The intergenerational contract is an important feature of a well-functioning society. In practice, it means that the experience of each generation should be fair, whether it be access to care, career opportunities, benefits, pensions or a place to call home.
The comparative experiences of two generations – the baby boomers (born 1946 – 65) and millennials (born 1981 – 2000) – have been subject to much scrutiny in recent years, with many questioning whether generational fairness has been breached, and if so, how to best address it.
The Intergenerational Commission’s report A New Generational Contract is the result of a two-year study conducted by a group of leading experts. It examines intergenerational divides between a number of cohorts, including the baby boomers and millennials, and makes a number of recommendations, designed to improve the position of millennials.
Later Life Ambitions welcomes the attention that is being paid to ameliorating the disparities in the fortunes between generations . Baby boomers do recognise that much has changed in the past 50 years – from work & wages, the housing market, pensions and the NHS.
It is important to remember, however, that not all pensioners live the wealthy, comfortable life that is often depicted in the media. In fact, there are approximately 1.9 million pensioners living in poverty.
Amongst other recommendations, the Intergenerational Commission says that the Government should make earnings of those above State Pension age subject to National Insurance Contributions (NICs) to fund an NHS levy to raise £2.3bn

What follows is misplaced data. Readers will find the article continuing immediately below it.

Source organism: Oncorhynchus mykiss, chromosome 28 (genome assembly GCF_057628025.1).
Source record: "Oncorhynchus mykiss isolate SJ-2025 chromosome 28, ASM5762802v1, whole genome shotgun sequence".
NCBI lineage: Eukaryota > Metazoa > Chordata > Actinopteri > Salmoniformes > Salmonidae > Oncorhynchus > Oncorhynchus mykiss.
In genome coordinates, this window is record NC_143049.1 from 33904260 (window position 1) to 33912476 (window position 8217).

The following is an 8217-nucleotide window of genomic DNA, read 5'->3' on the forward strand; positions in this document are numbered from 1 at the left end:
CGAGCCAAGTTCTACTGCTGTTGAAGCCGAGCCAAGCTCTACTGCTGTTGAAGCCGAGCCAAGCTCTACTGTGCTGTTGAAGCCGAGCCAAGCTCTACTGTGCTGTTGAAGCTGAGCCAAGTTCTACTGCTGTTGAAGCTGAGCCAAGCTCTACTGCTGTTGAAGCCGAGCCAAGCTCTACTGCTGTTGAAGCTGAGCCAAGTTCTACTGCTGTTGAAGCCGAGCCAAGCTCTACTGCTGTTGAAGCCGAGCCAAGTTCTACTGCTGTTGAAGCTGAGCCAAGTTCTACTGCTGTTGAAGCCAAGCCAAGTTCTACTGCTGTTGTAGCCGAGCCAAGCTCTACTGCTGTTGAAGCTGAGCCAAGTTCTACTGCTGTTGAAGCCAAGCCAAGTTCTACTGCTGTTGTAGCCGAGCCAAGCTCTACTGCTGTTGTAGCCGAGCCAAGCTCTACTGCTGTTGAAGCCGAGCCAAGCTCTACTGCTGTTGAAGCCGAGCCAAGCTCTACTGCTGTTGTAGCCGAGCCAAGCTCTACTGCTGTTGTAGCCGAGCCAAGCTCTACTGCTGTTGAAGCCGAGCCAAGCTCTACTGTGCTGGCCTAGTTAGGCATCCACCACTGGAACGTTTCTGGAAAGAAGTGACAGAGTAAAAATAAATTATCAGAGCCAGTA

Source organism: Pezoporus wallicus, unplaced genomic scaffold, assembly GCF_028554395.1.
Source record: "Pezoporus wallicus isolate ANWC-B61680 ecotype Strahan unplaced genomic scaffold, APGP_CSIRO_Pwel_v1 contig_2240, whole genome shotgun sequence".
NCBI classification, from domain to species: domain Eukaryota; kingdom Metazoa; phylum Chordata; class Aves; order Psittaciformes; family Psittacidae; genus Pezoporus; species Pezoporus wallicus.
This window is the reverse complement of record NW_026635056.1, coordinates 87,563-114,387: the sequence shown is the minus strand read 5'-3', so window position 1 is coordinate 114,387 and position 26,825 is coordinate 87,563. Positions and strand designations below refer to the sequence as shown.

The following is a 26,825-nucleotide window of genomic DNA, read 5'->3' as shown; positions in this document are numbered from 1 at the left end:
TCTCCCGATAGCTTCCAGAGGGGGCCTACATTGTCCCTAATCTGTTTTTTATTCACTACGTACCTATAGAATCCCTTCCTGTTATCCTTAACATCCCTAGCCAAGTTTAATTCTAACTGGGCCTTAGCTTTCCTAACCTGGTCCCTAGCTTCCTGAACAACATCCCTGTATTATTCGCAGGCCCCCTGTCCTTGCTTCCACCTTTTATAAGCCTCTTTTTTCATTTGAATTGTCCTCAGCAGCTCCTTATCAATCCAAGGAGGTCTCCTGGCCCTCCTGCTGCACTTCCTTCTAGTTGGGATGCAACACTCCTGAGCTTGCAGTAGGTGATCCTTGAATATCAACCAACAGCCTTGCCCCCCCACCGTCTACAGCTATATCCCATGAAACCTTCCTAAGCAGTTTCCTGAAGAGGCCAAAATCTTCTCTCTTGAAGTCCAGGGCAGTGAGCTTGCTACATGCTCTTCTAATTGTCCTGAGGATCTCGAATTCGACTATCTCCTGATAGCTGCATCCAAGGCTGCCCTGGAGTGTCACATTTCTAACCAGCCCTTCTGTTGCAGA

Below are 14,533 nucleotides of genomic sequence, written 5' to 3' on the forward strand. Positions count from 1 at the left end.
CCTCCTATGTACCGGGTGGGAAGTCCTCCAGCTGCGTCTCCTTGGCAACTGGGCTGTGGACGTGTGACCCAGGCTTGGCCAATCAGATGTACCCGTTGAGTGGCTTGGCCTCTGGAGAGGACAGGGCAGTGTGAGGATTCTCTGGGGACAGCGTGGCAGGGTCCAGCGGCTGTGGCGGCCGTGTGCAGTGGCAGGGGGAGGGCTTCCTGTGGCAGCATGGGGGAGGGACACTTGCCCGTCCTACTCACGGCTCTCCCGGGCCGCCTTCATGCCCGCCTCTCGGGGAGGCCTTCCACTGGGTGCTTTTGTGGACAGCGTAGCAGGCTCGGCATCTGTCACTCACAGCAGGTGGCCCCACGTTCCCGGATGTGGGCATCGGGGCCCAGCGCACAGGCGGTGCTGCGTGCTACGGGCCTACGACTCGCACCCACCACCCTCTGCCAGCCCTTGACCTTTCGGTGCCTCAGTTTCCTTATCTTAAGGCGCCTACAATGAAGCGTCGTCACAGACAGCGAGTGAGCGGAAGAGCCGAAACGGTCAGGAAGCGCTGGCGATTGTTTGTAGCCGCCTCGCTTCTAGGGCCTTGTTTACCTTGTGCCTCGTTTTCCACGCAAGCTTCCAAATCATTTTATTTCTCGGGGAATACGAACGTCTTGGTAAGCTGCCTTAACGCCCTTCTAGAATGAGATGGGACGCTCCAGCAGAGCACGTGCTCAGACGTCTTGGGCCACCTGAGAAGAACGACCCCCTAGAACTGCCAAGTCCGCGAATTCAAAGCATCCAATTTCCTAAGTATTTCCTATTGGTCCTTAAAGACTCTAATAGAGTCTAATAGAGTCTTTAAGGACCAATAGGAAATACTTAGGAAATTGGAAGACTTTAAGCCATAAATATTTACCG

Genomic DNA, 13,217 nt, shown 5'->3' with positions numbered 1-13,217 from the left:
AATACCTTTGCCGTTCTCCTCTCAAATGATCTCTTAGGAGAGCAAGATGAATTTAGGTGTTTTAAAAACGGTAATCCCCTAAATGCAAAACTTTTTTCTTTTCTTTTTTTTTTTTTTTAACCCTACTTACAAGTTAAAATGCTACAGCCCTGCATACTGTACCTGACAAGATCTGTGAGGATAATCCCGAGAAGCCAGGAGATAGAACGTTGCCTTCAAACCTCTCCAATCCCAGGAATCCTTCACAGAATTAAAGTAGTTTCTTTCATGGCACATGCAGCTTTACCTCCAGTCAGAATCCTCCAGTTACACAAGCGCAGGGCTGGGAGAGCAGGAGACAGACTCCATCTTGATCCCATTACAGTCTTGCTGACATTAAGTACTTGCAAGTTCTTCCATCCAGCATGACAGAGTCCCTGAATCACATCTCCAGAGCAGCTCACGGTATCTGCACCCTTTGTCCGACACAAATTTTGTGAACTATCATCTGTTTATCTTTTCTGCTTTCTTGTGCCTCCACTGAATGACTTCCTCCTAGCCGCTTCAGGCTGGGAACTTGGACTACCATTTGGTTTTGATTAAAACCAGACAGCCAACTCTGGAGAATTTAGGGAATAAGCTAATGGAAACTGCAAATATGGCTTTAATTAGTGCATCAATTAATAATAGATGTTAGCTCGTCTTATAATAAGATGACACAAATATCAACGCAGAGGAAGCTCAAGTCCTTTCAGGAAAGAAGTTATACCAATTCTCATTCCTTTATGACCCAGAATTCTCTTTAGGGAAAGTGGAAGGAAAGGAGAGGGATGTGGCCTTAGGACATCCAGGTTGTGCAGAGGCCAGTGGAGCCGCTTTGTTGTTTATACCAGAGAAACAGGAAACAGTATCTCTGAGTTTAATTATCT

The report also recommends that NICs should be paid on occupational pension income. We are concerned that this proposal fails to recognise that paying NICs on private or occupational income is effectively a double taxation. This is because NICs are taken from gross earnings before tax and pensions contributions are deducted, meaning that individuals will have already paid NICs on from their pension pots. Furthermore, the report fails to recognise that the same pensioners will already be paying for or contributing towards their ‘social care cost’ as their incomes will exceed the thresholds currently in place for local authority support.
The focus on inheritance may also be misleading. The report states that: “Inheritances are set to play a bigger role in determining who holds assets, and therefore in what living standards look like for different members of younger generations.” This may not be the case for all pensioners – unless the funding of social care is addressed, it is likely that any potential inheritance is locked in property, which the local authority may eventually claim to cover costs.
Later Life Ambitions will be providing more detailed comments on the recommendations in A New Generational Contract in due course.